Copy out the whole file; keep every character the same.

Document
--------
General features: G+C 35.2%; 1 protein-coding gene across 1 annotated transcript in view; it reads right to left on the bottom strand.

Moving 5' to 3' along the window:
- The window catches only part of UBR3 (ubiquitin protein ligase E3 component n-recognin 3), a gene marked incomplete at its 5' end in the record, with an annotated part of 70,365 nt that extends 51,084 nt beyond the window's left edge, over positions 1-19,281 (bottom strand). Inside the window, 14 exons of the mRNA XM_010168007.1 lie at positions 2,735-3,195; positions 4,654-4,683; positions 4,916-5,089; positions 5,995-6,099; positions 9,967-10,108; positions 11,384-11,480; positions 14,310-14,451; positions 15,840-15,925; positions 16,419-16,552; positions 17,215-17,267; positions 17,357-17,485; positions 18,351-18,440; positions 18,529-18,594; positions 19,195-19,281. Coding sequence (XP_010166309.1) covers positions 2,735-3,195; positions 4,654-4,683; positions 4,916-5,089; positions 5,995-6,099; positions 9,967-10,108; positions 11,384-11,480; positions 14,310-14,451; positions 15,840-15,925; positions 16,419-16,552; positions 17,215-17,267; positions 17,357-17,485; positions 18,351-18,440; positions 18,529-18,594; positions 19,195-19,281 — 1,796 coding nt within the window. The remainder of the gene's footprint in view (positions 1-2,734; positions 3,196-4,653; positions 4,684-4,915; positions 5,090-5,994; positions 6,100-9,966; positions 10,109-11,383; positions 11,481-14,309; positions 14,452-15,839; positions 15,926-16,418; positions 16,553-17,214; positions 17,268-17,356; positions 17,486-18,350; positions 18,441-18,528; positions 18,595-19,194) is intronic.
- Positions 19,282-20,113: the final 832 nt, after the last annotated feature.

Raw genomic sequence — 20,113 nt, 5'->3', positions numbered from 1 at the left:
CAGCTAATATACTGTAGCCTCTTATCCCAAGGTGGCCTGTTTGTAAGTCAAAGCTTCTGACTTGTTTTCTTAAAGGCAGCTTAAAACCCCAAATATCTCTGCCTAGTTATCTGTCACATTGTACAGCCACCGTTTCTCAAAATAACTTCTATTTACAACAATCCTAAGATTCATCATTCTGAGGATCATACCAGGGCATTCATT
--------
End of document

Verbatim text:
General features: G+C 35.2%; 1 protein-coding gene across 1 annotated transcript in view; it reads right to left on the bottom strand.

Moving 5' to 3' along the window:
- The window catches only part of UBR3 (ubiquitin protein ligase E3 component n-recognin 3), a gene marked incomplete at its 5' end in the record, with an annotated part of 70,365 nt that extends 51,084 nt beyond the window's left edge, over positions 1-19,281 (bottom strand). Inside the window, 14 exons of the mRNA XM_010168007.1 lie at positions 2,735-3,195; positions 4,654-4,683; positions 4,916-5,089; positions 5,995-6,099; positions 9,967-10,108; positions 11,384-11,480; positions 14,310-14,451; positions 15,840-15,925; positions 16,419-16,552; positions 17,215-17,267; positions 17,357-17,485; positions 18,351-18,440; positions 18,529-18,594; positions 19,195-19,281. Coding sequence (XP_010166309.1) covers positions 2,735-3,195; positions 4,654-4,683; positions 4,916-5,089; positions 5,995-6,099; positions 9,967-10,108; positions 11,384-11,480; positions 14,310-14,451; positions 15,840-15,925; positions 16,419-16,552; positions 17,215-17,267; positions 17,357-17,485; positions 18,351-18,440; positions 18,529-18,594; positions 19,195-19,281 — 1,796 coding nt within the window. The remainder of the gene's footprint in view (positions 1-2,734; positions 3,196-4,653; positions 4,684-4,915; positions 5,090-5,994; positions 6,100-9,966; positions 10,109-11,383; positions 11,481-14,309; positions 14,452-15,839; positions 15,926-16,418; positions 16,553-17,214; positions 17,268-17,356; positions 17,486-18,350; positions 18,441-18,528; positions 18,595-19,194) is intronic.
- Positions 19,282-20,113: the final 832 nt, after the last annotated feature.

Raw genomic sequence — 20,113 nt, 5'->3', positions numbered from 1 at the left:
CAGCTAATATACTGTAGCCTCTTATCCCAAGGTGGCCTGTTTGTAAGTCAAAGCTTCTGACTTGTTTTCTTAAAGGCAGCTTAAAACCCCAAATATCTCTGCCTAGTTATCTGTCACATTGTACAGCCACCGTTTCTCAAAATAACTTCTATTTACAACAATCCTAAGATTCATCATTCTGAGGATCATACCAGGGCATTCATT